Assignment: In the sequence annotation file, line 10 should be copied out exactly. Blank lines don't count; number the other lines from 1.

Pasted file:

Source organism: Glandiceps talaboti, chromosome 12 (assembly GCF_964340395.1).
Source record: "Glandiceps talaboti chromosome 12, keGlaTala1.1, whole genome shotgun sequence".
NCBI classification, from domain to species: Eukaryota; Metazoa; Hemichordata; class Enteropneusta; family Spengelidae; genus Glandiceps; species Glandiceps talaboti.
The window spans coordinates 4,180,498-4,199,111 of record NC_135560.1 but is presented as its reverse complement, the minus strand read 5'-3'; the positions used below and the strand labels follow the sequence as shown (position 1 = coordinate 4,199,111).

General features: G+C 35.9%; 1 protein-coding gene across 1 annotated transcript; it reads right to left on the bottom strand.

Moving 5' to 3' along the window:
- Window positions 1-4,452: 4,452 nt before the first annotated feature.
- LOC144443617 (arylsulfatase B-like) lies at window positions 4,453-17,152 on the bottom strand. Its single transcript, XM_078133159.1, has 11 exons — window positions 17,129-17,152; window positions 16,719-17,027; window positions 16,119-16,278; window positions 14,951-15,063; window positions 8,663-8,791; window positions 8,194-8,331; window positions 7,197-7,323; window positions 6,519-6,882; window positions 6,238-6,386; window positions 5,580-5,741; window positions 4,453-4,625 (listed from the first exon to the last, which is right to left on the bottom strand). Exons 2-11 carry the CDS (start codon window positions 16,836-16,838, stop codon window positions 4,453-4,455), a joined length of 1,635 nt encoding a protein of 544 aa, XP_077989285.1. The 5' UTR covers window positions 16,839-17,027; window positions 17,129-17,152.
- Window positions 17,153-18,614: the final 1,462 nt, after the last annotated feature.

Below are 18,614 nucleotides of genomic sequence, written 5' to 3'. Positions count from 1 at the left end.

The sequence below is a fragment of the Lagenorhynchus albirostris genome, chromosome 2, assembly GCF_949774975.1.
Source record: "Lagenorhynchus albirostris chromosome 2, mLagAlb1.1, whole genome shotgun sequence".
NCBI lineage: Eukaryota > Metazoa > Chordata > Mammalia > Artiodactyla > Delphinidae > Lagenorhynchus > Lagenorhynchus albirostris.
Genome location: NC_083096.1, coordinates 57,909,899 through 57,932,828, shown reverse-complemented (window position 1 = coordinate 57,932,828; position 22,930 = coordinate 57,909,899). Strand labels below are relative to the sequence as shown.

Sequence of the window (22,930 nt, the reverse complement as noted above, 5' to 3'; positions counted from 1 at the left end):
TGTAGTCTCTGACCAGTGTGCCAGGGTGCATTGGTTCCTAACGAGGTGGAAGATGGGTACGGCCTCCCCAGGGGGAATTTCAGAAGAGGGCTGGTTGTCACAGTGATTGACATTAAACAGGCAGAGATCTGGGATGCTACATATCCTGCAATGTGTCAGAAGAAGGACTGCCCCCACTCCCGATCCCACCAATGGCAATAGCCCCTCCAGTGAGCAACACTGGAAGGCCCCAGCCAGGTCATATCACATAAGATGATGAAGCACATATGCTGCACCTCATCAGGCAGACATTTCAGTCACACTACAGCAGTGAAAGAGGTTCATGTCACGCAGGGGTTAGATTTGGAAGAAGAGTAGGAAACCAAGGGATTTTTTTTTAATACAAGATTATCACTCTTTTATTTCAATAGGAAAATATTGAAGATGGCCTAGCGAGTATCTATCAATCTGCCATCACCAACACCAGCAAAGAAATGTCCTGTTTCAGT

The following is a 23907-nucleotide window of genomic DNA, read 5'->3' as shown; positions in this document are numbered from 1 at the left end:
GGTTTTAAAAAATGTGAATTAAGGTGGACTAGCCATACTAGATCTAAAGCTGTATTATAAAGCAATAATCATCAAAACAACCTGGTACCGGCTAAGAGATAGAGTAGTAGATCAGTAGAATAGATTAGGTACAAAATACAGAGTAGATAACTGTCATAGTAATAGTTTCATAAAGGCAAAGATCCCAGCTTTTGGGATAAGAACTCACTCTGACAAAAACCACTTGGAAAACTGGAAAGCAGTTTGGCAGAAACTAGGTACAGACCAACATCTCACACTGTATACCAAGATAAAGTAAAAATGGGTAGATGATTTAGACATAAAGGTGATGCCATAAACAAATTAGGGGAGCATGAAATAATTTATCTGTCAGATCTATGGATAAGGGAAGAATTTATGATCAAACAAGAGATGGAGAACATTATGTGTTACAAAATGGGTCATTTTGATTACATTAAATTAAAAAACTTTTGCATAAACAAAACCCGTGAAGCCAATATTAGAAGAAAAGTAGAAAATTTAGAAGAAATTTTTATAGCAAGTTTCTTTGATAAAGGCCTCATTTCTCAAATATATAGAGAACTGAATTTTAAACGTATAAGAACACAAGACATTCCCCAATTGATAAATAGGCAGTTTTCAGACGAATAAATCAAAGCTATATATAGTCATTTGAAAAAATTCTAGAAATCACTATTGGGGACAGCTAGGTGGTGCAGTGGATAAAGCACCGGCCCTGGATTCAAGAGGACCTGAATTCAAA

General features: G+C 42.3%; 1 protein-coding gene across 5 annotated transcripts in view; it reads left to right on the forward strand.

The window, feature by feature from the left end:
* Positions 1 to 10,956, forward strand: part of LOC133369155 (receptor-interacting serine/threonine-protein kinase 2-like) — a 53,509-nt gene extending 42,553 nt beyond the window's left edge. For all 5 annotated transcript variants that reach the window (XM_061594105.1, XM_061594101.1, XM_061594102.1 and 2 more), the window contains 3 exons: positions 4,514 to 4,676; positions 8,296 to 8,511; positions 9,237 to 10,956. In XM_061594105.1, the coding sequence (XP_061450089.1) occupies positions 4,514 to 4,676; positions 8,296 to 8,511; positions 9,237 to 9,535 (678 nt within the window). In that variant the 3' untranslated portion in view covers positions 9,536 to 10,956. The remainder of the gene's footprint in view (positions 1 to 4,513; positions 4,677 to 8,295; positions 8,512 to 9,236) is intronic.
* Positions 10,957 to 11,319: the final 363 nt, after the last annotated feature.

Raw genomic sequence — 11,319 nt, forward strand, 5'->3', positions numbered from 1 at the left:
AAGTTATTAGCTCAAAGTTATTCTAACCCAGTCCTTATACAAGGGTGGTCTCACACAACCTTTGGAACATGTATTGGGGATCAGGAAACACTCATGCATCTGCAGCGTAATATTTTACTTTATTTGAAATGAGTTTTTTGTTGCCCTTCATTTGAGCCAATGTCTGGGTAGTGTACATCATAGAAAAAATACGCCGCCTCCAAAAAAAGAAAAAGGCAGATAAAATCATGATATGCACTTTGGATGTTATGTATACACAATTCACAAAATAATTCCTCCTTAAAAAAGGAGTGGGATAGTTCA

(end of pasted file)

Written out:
Below are 18,614 nucleotides of genomic sequence, written 5' to 3'. Positions count from 1 at the left end.